Why Do Civilizations Collapse? They Collapse because They’re Unstable

It’s a slapdown brought on by the arrogance of man. It’s a natural return to a natural environment. It’s the breakdown of “The Commons.” And therein lies the most terrible truth. The common holding of Earth’s resources by 7.9 Billion people is an impossibility — we know this because it’s getting worse — poor people worldwide are seeking American-style middle-class living and are speeding up the crash of the entire ecosystem.

Photo by MI PHAM on Unsplash

Which I find frustrating. Frustrating enough to put a link here to a clearly thought-out commentary on the problem. You can read the abstract or the whole thing — there’s no need to download the PDF if you just want to read it:

Well I did download the PDF. This is a valuable article, and it comes closest to showing a very twisted and narrow pathway to the survival of the human race, and to get your attention I want to try to scare you with a simple reality I’ve found in the article. Hence the annoying ‘bolding’ I’m about to use in this quote:

“The doubling of the world population since 1900 was openly discussed as we approached the first Earth Day in 1970 (e.g., 1.6 billion to nearly 3.7 billion). Since this first Earth Day, a half century ago, we have become transfixed by an endless stream of ecological catastrophes and human tragedies, somehow remaining silent on what has become yet another doubling of the world population from nearly 3.7 billion to more than 7.7 billion. [That’s more than a doubling in 50 years between Earth Days. fse] We have refused to publicly discuss how these catastrophes and tragedies are in many ways simply symptoms of the runaway population growth . . . [Population growth? Can’t he call it what it is, an explosion? fse]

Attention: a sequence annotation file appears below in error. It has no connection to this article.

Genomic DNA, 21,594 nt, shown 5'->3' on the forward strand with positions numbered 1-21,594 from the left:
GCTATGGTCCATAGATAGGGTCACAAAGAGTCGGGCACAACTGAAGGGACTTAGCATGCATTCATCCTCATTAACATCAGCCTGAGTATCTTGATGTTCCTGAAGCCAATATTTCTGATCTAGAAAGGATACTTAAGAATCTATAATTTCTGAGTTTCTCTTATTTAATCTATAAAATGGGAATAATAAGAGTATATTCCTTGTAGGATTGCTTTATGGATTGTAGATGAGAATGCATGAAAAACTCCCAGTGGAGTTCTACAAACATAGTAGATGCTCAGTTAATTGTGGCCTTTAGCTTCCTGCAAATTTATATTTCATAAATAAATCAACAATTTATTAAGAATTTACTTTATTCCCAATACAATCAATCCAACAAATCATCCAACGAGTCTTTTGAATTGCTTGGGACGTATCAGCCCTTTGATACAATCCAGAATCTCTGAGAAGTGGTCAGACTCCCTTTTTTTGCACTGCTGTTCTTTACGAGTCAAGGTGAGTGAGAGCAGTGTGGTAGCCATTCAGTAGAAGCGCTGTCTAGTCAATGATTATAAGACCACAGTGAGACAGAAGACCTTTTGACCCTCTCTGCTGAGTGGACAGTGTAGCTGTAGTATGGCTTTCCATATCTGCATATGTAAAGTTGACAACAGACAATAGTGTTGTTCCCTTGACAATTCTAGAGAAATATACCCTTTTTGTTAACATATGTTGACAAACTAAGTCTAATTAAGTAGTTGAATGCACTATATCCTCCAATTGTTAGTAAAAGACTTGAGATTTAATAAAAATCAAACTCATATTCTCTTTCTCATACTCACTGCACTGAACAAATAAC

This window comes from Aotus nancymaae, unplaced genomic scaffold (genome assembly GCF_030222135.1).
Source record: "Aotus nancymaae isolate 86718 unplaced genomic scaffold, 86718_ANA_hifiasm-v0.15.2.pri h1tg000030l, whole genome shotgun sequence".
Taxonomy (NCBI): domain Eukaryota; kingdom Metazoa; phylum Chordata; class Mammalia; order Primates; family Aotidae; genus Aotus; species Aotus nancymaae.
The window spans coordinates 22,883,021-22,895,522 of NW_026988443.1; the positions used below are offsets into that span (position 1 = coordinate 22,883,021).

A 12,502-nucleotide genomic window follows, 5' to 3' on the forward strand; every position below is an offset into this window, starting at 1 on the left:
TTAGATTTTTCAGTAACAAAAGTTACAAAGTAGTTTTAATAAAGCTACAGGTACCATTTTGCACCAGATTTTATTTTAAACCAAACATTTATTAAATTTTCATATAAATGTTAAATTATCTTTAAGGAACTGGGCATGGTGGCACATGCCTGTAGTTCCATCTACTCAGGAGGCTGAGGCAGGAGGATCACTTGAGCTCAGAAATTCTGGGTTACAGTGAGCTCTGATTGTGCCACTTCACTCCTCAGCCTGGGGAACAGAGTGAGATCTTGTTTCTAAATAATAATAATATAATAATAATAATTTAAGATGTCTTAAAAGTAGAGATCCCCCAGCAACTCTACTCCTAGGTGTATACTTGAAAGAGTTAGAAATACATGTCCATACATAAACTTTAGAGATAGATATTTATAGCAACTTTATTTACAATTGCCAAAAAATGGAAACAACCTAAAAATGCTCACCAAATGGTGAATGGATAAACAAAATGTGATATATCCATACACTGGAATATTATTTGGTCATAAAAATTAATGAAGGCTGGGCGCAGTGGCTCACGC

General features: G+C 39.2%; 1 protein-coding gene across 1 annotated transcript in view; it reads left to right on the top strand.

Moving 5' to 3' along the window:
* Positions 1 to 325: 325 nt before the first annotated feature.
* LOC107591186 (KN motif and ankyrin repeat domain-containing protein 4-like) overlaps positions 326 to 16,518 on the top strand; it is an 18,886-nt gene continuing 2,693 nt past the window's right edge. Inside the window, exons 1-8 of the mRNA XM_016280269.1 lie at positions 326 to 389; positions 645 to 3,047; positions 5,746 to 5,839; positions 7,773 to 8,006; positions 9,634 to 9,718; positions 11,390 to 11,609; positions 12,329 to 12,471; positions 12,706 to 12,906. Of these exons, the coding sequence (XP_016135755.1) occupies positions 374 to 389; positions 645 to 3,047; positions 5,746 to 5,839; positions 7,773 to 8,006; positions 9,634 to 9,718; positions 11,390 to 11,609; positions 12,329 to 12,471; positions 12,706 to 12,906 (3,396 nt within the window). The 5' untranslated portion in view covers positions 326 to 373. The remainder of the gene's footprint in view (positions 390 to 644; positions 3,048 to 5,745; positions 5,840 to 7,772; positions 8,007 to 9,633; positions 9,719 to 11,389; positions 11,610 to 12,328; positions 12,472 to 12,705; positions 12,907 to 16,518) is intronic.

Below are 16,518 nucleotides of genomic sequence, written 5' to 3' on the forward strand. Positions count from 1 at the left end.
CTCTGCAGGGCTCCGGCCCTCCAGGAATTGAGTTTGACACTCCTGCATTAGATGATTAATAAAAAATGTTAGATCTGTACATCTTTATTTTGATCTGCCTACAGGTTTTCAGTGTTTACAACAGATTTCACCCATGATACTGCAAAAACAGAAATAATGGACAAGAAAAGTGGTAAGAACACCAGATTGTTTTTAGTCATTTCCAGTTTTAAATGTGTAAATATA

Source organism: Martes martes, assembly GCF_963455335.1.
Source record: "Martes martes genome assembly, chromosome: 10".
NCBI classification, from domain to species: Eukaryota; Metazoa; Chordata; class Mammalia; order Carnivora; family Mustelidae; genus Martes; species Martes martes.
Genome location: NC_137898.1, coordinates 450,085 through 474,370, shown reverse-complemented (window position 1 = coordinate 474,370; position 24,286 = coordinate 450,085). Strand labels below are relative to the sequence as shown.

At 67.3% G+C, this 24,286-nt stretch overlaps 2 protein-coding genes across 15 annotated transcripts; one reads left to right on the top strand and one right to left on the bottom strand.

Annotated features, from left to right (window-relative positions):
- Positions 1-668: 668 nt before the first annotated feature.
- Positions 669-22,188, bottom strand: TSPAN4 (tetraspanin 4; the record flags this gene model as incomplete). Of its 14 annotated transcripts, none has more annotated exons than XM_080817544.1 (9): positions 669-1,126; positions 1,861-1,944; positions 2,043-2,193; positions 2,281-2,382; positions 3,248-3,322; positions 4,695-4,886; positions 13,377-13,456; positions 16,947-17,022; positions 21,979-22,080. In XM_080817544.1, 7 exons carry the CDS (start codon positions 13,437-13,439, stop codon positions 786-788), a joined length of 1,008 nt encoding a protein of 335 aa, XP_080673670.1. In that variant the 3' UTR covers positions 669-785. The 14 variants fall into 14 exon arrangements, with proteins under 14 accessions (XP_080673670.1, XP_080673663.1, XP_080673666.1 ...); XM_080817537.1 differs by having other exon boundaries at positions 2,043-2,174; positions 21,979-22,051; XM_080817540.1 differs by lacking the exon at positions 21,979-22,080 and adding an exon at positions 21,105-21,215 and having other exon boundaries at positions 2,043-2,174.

Christopher Tucker, author, Chairman, American Geographical Society

Tucker is a good example of good science. I don’t doubt his data at all. I do think there are chinks in the sociology that we need to consider. Because I don’t see any progress in population reduction or a solution to a growing global middle class.

He says that we add 80 million humans to the planet each year — like ten New York Cities. And I am aware of global migration into cities, that more than half of all humanity lives in cities. And cities are very artificial environments. All their needs, food, water, power, fuels, durable goods — they all come from “out there.” And transport of food and goods uses oil, which increases global warming.

Sure, maybe in concentrated cities birth control may work out better, but I don’t see the necessary percentage of population thinking much on this matter. As Tucker noted, “ . . . we still tend to do little but admire the global population curve as it progresses ever upwards, occasionally bantering about when it might level off, as though fertility is completely out of our collective power to affect.” I’ve noticed — people get loud and often angry when I point out what seems to me to be a death wish. They generally want-to-have-babies!

I’m done. I can only put the information out there. My takeaway is a repeat:




Living in rural Panamá — non-extractive, non-capitalistic. Expat USA. Scientist, writer, researcher, teacher. STEM mentor +languages. Gargoylplex@protonmail.com

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Fred Ermlich

Living in rural Panamá — non-extractive, non-capitalistic. Expat USA. Scientist, writer, researcher, teacher. STEM mentor +languages. Gargoylplex@protonmail.com